A few days ago I posted about not feeling very motivated to do the things (I say) I love to do. I keep wondering if I'm fooling myself into thinking I have a passion for doing this or that. One passion I can definitely identify is my love for nurturing cats. There's no doubt about that, but when I tell myself I love sewing, I don't know if I really do. If I was truly passionate about sewing, wouldn't I want to work on projects more often than I do?
Do our passions come and go? Maybe they do. When my daughter was in elementary school I would sometimes sew all day long, stopping only for lunch and bathroom breaks. I'd come out of my sewing sanctuary when I heard the school bus arrive at 3pm. These days, I'm lucky if I get around to working on a project for a few minutes and I can't fathom spending a whole day sewing. On those days I do feel the urge to create, there are so many other things pulling at me that I spend more time fretting about those, than sewing.
Lately I've been searching for motivation and inspiration - partly out of necessity, since I have so many patterns and fabric stashes I need to use - but mostly out of a need to DO something productive. When I was raising my daughter, participating in craft shows, volunteering at church, and working with an animal adopotion agency (all at the same time), I knew who I was and what I needed to do. When I became a grandmother and watched my grandkids each day, I knew who I was and loved what I was doing. I had a purpose.
The grandkids no longer need caregivers and I recently left the church where I'd felt useful as a volunteer and I don't yet feel called to jump into volunteer work at the church I presently attend. I stopped working at the animal agency since I have a large menagerie of my own to tend. Sewing and crafting have pretty much gone by the wayside since I participate in very few shows now. Some days I feel as if I have no purpose, other than to make sure we always have clean clothes, nutritious meals, and healthy, happy cats. I guess those are "purposes", but they don't seem to be enough for me.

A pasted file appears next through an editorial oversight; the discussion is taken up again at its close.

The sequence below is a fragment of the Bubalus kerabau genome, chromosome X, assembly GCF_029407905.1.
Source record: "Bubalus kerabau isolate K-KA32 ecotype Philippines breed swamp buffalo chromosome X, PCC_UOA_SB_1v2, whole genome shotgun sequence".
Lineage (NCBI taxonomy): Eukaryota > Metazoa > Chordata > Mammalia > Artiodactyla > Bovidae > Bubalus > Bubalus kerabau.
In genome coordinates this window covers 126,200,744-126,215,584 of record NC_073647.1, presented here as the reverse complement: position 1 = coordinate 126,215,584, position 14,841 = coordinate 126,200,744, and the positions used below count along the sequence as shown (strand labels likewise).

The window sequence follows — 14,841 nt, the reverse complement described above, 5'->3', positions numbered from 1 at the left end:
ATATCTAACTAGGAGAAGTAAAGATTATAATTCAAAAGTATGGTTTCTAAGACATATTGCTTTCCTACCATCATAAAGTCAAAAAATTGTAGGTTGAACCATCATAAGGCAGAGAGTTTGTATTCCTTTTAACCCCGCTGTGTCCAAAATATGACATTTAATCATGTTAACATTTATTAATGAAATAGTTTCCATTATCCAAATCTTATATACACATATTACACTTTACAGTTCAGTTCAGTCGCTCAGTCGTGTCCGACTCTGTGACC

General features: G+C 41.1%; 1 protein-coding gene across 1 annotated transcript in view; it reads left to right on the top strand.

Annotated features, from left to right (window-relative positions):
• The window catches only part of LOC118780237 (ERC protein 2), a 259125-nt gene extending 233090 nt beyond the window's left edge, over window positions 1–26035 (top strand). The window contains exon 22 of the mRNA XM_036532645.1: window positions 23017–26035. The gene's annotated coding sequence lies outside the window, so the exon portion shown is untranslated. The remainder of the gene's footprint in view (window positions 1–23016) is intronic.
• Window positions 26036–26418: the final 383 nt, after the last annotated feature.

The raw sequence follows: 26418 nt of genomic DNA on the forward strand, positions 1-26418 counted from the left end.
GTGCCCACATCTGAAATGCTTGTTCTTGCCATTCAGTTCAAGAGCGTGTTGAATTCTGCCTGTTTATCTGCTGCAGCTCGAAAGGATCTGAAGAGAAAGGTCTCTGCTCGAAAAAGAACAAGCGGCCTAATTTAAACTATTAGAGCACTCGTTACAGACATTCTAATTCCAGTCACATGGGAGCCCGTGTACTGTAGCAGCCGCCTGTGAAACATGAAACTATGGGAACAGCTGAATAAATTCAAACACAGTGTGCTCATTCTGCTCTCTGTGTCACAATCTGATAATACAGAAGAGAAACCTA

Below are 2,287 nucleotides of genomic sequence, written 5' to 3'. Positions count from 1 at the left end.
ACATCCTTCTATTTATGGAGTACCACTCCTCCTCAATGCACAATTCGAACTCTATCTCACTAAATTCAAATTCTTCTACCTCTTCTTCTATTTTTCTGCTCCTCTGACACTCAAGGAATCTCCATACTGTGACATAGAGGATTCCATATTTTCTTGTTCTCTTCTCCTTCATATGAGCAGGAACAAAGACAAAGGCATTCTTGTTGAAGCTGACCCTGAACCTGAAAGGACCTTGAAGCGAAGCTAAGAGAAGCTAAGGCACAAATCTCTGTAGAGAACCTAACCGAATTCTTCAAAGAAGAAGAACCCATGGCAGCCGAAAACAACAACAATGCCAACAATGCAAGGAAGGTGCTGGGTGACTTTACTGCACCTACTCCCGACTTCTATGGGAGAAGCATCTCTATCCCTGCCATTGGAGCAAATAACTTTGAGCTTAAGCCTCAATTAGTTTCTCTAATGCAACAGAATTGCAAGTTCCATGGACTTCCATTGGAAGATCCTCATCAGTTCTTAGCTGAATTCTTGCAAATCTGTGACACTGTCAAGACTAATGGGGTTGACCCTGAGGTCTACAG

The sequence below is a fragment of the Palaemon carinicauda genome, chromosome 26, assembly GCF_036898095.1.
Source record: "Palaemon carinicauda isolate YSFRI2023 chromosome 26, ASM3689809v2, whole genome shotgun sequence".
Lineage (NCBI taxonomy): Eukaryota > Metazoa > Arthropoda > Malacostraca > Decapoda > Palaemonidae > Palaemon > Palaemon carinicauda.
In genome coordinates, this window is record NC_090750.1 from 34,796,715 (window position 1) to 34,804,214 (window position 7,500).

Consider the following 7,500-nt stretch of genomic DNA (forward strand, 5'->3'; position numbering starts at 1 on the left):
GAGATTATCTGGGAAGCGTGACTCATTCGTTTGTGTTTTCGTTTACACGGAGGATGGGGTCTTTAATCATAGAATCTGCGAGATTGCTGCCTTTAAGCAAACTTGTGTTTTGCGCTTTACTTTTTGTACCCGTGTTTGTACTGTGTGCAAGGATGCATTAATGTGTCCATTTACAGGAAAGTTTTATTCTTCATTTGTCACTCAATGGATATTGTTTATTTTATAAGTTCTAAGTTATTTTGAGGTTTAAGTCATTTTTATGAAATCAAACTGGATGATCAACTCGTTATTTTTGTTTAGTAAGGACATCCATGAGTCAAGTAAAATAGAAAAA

Some of you left comments telling me you felt the same as I did. So how do we get out of these ruts? Some things seems clear. We want to feel needed, but not be servants to our homes and families. We need creative outlets, but don't want to feel pressured to make things if we're not in the moods to do so. Some women create in order to pay bills and that can cause stress in our lives. Others sell their creations for the feelings of accomplishment that gives. There are many of us who want to be creative in order to give purpose to our lives.
I don't pretend to have any great answers, but one thing that helps me feel more creative is looking through a magazine called, "Where Women Create". Too often I think my sewing space (and home) should be spotless and organized before I can take time to sew. Besides being an impossibility for me, that is simply not a necessity. When I browse the pages of this magazine, I see all sorts of creative spaces. Some are very organized, but the crafting areas which inspire me most are the ones where supplies seem to be randomly scattered about the room. Some might be stacked on shelves, while others are stored in vintage jars or baskets. When I see that some of the women featured seem to be as organizationally-challenged as I am, it makes me feel more comfortable in my own life. Maybe those women don't feel at all disorganzied, just relaxed. The magazine is a bit pricey - $14.99 at JoAnn Fabrics - but sometimes a coupon discount is available. http://www.wherewomencreate.com/
I'm striving to accept myself, my home, and my crafting area as being unique to me, though they might be considered a bit disorganized by some peoples' standards. By setting myself free from someone else's idea of how I should live and create, maybe I'll be able to allow the door of creativity to open and inspiration will come in and visit awhile. I can only hope.